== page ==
Sunday, May 25, 2014
Once Audiobook Review
Author: Morris Gleitzman
Narrated by: Morris Gleitzman
Publisher: Bolinda Publishing
Publication Date: February 2, 2006
Listening copy via Sync
Once is the first in a series following Felix, a young Jewish boy, during World War II. But, of course, it's more than that.
Felix is living in a Catholic orphanage in Poland when the novel begins. His parents were booksellers and left him at the orphanage while they ... well, Felix isn't entirely sure about that. He makes up stories about how his parents are having adventures and trying to get back to him.
And he is positively, absolutely sure that they have sent him a sign that they are going to pick him up. Except that they don't. Instead, Nazi soldiers arrive at the orphanage and burn books that the nuns had been hiding. Now Felix is convinced that his parents are in danger because Nazis hate books so much. He runs away from the orphanage to save them.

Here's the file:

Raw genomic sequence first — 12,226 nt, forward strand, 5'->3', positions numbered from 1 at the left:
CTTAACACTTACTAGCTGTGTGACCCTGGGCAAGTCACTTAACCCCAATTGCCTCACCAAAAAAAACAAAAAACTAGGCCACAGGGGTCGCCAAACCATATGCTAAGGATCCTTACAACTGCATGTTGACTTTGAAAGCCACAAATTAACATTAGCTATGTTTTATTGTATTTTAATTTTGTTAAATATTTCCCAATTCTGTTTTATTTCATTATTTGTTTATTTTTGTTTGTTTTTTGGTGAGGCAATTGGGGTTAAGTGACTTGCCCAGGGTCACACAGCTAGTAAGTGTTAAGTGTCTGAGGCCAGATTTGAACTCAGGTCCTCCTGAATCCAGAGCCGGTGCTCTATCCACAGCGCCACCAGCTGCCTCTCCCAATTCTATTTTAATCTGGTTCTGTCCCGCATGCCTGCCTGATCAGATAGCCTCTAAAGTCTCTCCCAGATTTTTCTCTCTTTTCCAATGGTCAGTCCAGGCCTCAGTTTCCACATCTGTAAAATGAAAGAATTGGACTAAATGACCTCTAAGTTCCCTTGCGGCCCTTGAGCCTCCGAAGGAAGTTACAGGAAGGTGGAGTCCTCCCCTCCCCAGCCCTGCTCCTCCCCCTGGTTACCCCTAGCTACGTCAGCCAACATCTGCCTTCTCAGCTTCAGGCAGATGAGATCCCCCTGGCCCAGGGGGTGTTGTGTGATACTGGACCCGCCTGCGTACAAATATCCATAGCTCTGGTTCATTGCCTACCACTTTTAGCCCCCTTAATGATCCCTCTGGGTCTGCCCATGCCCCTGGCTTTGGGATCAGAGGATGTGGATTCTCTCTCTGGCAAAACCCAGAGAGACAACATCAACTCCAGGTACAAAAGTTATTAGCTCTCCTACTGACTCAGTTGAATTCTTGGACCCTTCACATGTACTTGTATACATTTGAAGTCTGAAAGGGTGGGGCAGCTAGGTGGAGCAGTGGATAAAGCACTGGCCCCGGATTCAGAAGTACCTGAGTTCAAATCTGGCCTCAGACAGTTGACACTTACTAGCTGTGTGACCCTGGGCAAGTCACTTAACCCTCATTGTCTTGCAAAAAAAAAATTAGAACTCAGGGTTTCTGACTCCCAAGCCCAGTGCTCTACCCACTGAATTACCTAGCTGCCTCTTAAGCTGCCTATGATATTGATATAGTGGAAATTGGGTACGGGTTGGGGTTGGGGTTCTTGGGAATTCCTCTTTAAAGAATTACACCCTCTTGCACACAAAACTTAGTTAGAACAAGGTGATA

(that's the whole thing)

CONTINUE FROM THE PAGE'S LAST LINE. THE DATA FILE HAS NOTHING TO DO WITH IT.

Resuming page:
As an adult, I know what Felix is heading into, even though he clearly doesn't. But that's really the beauty of the book. Morris Gleitzman captures Felix's innocence and his imagination and how he interprets the world around him.
Felix meets a girl named Zelda, whose parents had been killed, and eventually they are forced into the Polish ghettos. As he begins to realize that the stories he has created are all wrong, he also learns the power that storytelling can bring to those in pain.
The author's Australian accent initially put me off a bit, but then I got into the story and characters. He reads well, bringing the right emotions and tone to all the characters, from Felix and Zelda to the Nazi soldiers and the kindly dentist who protects Felix in the ghetto.
I'd recommend Once to readers who enjoyed Between Shades of Gray by Ruta Septys or The Book Thief by Markus Zusak.